The synthesizer, marimba and drums of Toto's Africa can only mean one thing: tailgating season is upon us! I love the home opener more than any other day of the year. The weather is nice, everybody brings their A-game to their grilling selections, everybody shows off their new barbecuing toys, the Cougs are usually playing somebody we don't have to worry about, etc. I think part of it is just driving over that last hill into Pullman for the first time every year that gets me fired up. Taking a left and heading over to Dissmore's and remaining flabbergasted the beer cooler just keeps getting bigger and you remain puzzled how you weren't drinking warm beer all through college when the cooler was much smaller (maybe you were!) This is my Christmas and I couldn't be more excited to crush 15 chicken sliders and a thousand Miller Lites before heading into the stadium. Playing "Africa" over and over is sort of a happy accident from our group. The playlist we have for tailgating is roughly six hours long, but one day it played Toto a few times within 90 minutes or so. One guy motioned towards the iPod to skip to the next song, but the rest of us yelled to let it play. Now our tailgate is programmed to play it at least once per hour and we judge our tailgating efforts based on how many times we heard the song. Here's to all of you in your respective lots having an 8-Toto weekend.

You'll read a lot of words about the anniversary of 9/11 today, as you do every year. These are less important than all of them, but I figured I'd throw my two cents in since I'm only at 700 words. In September of 2001, I was finishing my last semester at WSU and living in the old-people's corner of my fraternity. On the morning of the 11th, I woke up hung over and ready to go to class like most students are wont to do and one of the freshman, fresh out of high school told me the twin towers were on fire. I was 23 at the time and like most 23 year olds, did not understand anything an 18 year old said. I swear there's a bigger language barrier between 18 and 23 than there is between 23 and 73. I figured he was reciting lyrics to a song I wasn't cool enough to know. I headed downstairs and there were over twenty people in the TV room, when there usually weren't more than two or three at that time of the morning. The Cougs had a monster game against Colorado in Pullman coming up a few days later and I figured everyone was in there watching SportsCenter giving some sort of preview: a thought I still legitimately can't forgive myself for having to this day. After finally putting the pieces together and figuring out what happened, I dropped my backpack and watched for what seemed like hours. Eventually, I shrugged off class altogether and a few of us just headed to the liquor store to get a bottle of whatever and I remember the line stretching outside. At 11 AM on a Tuesday. It felt so weird to live in the most isolated campus in the middle of nowhere and still feeling like that could've been the end. The hours I spent on my couch ignoring everything but CNN became days. I don't know anybody who went to class that week.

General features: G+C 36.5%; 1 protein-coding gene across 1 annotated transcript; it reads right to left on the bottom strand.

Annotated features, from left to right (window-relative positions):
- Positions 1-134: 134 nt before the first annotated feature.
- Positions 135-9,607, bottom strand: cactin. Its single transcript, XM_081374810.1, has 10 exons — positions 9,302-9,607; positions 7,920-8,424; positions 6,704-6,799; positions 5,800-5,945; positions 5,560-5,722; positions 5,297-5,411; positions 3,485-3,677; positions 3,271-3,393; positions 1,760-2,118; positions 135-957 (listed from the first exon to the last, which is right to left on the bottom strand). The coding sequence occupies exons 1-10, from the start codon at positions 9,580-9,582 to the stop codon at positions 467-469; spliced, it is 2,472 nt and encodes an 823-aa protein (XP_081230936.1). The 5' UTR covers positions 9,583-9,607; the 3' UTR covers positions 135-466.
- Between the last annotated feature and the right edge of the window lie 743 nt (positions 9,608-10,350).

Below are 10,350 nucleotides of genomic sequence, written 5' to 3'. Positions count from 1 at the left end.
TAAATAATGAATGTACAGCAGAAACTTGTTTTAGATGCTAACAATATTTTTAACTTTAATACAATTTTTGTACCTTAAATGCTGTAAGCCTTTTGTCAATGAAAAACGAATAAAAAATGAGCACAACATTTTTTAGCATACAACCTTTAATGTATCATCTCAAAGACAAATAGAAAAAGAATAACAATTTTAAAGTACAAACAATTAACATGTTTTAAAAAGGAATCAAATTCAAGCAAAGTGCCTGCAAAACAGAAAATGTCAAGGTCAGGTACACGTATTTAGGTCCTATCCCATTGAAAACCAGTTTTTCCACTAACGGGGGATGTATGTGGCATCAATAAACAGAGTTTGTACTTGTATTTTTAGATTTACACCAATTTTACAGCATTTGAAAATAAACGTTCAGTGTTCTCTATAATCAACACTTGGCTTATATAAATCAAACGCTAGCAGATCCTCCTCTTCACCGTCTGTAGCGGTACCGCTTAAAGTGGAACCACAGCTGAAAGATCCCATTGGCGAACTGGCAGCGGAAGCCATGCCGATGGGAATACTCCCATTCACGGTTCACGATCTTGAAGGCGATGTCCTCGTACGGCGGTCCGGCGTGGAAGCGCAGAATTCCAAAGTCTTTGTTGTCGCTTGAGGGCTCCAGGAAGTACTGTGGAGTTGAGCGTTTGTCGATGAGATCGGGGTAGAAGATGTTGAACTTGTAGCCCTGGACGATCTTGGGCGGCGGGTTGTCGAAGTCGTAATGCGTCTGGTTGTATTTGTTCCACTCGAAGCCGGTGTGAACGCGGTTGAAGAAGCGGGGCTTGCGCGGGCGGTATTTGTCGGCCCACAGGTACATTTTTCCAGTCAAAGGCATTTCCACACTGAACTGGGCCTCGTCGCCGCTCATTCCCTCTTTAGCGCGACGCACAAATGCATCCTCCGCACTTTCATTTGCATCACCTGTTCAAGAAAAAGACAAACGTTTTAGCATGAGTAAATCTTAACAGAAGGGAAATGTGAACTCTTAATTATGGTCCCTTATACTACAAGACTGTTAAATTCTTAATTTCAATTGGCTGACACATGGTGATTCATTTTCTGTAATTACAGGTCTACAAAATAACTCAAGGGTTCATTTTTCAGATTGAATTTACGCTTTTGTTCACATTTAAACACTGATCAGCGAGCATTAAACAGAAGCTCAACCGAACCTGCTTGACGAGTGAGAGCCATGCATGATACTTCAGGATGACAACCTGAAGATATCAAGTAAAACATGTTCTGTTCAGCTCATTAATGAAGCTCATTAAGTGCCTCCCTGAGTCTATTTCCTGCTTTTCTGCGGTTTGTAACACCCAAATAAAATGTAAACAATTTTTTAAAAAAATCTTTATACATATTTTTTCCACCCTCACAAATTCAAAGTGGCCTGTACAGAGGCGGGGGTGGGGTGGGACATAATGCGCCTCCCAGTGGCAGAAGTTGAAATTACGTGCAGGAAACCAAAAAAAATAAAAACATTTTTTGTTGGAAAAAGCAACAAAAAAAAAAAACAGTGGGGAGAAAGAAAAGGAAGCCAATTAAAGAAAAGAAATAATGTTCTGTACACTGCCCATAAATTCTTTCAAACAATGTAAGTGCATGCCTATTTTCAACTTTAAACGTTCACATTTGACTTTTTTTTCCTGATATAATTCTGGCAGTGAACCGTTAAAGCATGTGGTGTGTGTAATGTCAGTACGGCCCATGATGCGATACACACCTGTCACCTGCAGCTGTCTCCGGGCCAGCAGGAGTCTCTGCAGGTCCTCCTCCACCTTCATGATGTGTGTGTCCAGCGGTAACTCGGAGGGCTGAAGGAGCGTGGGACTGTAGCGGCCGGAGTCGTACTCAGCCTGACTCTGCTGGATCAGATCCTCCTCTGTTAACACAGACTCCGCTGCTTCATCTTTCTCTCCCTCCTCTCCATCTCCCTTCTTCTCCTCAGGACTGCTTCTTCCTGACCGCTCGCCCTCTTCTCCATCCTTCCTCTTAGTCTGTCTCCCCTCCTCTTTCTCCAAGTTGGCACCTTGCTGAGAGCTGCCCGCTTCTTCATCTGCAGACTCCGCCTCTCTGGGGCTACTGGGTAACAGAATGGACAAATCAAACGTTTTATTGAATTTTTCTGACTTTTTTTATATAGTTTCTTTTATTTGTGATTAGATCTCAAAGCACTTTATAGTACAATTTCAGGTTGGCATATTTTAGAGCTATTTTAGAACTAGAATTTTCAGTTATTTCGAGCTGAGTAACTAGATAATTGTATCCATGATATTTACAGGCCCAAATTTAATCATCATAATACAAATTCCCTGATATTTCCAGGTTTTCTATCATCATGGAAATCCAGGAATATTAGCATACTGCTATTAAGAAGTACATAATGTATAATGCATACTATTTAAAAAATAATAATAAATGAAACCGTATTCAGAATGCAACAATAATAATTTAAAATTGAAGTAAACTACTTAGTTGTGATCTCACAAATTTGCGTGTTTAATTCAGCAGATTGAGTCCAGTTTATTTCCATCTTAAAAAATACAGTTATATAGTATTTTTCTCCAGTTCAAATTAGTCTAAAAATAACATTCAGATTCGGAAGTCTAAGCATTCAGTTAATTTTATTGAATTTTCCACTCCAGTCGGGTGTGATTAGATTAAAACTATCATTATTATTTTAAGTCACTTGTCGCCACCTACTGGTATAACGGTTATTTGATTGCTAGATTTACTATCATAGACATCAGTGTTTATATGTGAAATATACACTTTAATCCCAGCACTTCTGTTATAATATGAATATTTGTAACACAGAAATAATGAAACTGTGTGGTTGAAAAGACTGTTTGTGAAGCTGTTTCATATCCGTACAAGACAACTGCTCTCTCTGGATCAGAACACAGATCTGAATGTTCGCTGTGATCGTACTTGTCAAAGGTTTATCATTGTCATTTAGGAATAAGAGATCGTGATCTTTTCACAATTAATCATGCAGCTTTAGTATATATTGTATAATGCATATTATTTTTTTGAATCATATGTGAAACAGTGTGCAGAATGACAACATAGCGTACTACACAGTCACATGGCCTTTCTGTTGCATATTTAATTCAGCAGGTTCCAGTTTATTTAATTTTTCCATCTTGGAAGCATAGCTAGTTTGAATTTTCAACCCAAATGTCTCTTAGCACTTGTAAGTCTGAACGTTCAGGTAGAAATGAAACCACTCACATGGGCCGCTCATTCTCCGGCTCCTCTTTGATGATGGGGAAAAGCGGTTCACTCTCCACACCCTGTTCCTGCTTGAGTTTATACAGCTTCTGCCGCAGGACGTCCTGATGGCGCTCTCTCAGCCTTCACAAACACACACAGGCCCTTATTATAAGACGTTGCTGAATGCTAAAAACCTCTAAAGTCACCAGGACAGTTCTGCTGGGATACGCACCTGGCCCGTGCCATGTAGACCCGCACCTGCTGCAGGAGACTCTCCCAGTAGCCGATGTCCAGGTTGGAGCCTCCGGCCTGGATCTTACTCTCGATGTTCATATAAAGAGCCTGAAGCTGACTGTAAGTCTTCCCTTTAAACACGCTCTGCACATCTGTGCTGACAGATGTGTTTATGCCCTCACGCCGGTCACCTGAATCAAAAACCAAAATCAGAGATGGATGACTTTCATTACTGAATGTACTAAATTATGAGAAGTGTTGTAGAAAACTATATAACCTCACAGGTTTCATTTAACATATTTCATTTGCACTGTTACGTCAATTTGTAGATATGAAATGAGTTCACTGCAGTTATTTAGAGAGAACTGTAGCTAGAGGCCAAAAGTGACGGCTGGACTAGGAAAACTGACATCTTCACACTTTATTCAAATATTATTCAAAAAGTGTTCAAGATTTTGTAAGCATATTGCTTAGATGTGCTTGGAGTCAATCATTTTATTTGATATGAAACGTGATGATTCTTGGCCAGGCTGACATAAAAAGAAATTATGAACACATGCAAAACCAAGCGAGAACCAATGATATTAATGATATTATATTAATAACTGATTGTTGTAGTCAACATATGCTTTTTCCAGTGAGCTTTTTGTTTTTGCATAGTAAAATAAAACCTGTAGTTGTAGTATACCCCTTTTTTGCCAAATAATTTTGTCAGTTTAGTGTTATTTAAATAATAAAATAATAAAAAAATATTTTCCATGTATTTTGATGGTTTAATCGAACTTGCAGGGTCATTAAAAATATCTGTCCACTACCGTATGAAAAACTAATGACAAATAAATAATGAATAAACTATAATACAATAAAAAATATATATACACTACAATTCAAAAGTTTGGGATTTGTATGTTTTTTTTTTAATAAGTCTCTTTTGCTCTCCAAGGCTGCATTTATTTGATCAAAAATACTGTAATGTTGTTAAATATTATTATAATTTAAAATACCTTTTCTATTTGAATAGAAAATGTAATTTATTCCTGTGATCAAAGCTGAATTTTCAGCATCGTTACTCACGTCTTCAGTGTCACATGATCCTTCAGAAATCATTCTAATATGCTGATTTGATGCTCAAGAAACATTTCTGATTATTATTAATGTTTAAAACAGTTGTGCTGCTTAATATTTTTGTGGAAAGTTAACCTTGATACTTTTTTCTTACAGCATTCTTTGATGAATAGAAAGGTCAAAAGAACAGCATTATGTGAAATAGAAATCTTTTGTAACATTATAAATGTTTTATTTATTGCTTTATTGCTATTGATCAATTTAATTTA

I know it feels cliché and almost trite to say that sports healed us after 9/11, but I think for the 15,000 kids in Pullman, that 2001 Cougar Football team got us through a lot. For four hours per week, we were able to put aside how monumentally life had flipped us over and we were able to watch our school be better than other schools at something as awesome as Football. That 2001 team got me and a lot of WSU students and fans back to an even keel and I can't thank them enough for that. Dave Minnich, you will always be my favorite player. No matter how many Rose Bowls we eventually win this decade.

Anyway, lets all head back to God's Country this weekend, eat way too much red meat, listen to way too many songs that came out when we were 19, and watch the Cougs hang ninety on Southern Utah. Give us the chocolate cake.

Go Cougs (Take Toto +8 and the over)